and i prefer ugly looking vegetables taisting good rather than a super sexy tomatoe that has THE chemical laboratory taste nada!
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#7 K Borowski

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Posted 11 March 2009 - 09:21 AM

and i prefer ugly looking vegetables taisting good rather than a super sexy tomatoe[sic; no e on singular] that has THE chemical laboratory taste nada!


Is it greedy to want to have both?

And what is it with the perception that modern science is an evil conspiracy? Really, human beings have been practicing genetic engineering (thorugh selective breeding) for at least 10,000 years.

And we've been utilizing biological manufacturing techniques (yeast in bread, beer) for probably just as long. It is just that the tools have become far more refined. Any technology can be dangerous when it is used errantly, or casually, even film! (like in porn)
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#8 Delorme Jean-Marie

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Posted 11 March 2009 - 09:33 AM

i've nothing against progress an science when it's bringing fantastic images like the new D21 (even if i don't see the porn for porn !)
but being able to eat water taste tomatoes in february isn't a big step for me.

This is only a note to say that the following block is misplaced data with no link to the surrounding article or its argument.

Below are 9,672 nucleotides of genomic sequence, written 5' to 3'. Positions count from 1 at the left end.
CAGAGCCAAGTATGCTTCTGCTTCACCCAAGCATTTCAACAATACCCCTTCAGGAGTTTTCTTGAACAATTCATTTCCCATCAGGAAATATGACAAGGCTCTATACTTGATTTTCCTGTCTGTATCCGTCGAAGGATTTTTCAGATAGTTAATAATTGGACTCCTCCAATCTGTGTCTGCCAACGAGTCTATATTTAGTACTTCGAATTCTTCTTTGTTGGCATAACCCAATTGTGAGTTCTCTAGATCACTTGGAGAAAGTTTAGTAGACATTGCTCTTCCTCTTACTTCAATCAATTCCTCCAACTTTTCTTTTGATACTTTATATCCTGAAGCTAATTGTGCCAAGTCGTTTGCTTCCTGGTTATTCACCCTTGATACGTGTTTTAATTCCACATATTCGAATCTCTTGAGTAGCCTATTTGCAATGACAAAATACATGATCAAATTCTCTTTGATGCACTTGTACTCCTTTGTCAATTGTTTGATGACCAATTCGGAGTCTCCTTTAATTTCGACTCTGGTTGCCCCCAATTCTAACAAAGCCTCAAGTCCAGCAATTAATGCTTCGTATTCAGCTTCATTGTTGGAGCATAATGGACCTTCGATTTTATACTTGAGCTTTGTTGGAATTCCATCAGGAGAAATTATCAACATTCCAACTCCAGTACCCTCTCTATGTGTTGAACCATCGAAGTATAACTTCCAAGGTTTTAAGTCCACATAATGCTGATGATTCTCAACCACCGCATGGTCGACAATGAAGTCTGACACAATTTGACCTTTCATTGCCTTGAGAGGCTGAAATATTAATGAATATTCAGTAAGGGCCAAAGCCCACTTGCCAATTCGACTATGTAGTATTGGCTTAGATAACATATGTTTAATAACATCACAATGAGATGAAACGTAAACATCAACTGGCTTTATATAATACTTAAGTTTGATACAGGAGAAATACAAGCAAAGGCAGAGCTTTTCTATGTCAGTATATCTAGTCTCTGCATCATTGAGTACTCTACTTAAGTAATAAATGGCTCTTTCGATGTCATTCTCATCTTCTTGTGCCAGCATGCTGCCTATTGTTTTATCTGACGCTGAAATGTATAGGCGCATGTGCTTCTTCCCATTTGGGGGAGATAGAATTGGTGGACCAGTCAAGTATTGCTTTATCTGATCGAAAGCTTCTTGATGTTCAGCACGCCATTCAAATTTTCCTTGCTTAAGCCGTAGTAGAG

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#9 Delorme Jean-Marie

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Posted 11 March 2009 - 09:41 AM

i've nothing against progress an science when it's bringing fantastic images like the new D21 (even if i don't see the porn for porn !)
but being able to eat water taste tomatoes in february isn't a big step for me.


you should read if don't see the point....
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#10 David Rosenblum

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Posted 16 March 2009 - 08:43 PM

you'll also meet "food makeup artists" (don't know the exact name) who's job is to make the food sexy for an image.


Food stylist and/or Home Ec is what they go by. I've done a few food/restaurant spots now and its very necessary to work with the food. Its just another prop and device to make it look. If you have a phone that doesn't work for real in a scene for a cell phone company, should that be illegal?
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#11 Justin Hayward

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Posted 16 March 2009 - 09:45 PM

A very soft key light set three quarter back is usually a good start. I work here as a gaffer and we tend to use hard, bright, backlights broken up all sorts of ways. I find scream’n backlight is one way to have good contrast with nobody complaining it’s too “moody”.